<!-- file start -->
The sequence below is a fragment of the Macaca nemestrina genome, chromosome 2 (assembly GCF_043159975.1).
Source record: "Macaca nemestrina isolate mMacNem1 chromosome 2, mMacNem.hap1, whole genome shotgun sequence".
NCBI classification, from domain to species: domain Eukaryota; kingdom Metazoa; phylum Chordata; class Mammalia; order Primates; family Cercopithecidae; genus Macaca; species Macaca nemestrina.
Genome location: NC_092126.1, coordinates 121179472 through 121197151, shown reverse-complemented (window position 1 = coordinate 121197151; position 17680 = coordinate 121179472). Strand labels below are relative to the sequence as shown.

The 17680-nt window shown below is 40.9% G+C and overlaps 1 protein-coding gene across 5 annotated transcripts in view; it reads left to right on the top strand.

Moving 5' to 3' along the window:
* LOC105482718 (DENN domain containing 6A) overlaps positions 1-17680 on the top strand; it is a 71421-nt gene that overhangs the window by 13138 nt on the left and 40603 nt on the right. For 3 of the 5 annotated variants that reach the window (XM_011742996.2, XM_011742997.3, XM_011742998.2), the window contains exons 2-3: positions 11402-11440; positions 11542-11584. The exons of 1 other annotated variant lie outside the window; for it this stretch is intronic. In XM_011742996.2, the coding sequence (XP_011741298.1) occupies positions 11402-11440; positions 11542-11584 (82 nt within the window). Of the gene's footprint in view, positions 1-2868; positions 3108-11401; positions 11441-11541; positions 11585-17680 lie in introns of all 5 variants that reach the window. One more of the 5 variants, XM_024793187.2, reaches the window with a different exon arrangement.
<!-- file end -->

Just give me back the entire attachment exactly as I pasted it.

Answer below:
The sequence below is a fragment of the Macaca nemestrina genome, chromosome 2 (assembly GCF_043159975.1).
Source record: "Macaca nemestrina isolate mMacNem1 chromosome 2, mMacNem.hap1, whole genome shotgun sequence".
NCBI classification, from domain to species: domain Eukaryota; kingdom Metazoa; phylum Chordata; class Mammalia; order Primates; family Cercopithecidae; genus Macaca; species Macaca nemestrina.
Genome location: NC_092126.1, coordinates 121179472 through 121197151, shown reverse-complemented (window position 1 = coordinate 121197151; position 17680 = coordinate 121179472). Strand labels below are relative to the sequence as shown.

The 17680-nt window shown below is 40.9% G+C and overlaps 1 protein-coding gene across 5 annotated transcripts in view; it reads left to right on the top strand.

Moving 5' to 3' along the window:
* LOC105482718 (DENN domain containing 6A) overlaps positions 1-17680 on the top strand; it is a 71421-nt gene that overhangs the window by 13138 nt on the left and 40603 nt on the right. For 3 of the 5 annotated variants that reach the window (XM_011742996.2, XM_011742997.3, XM_011742998.2), the window contains exons 2-3: positions 11402-11440; positions 11542-11584. The exons of 1 other annotated variant lie outside the window; for it this stretch is intronic. In XM_011742996.2, the coding sequence (XP_011741298.1) occupies positions 11402-11440; positions 11542-11584 (82 nt within the window). Of the gene's footprint in view, positions 1-2868; positions 3108-11401; positions 11441-11541; positions 11585-17680 lie in introns of all 5 variants that reach the window. One more of the 5 variants, XM_024793187.2, reaches the window with a different exon arrangement.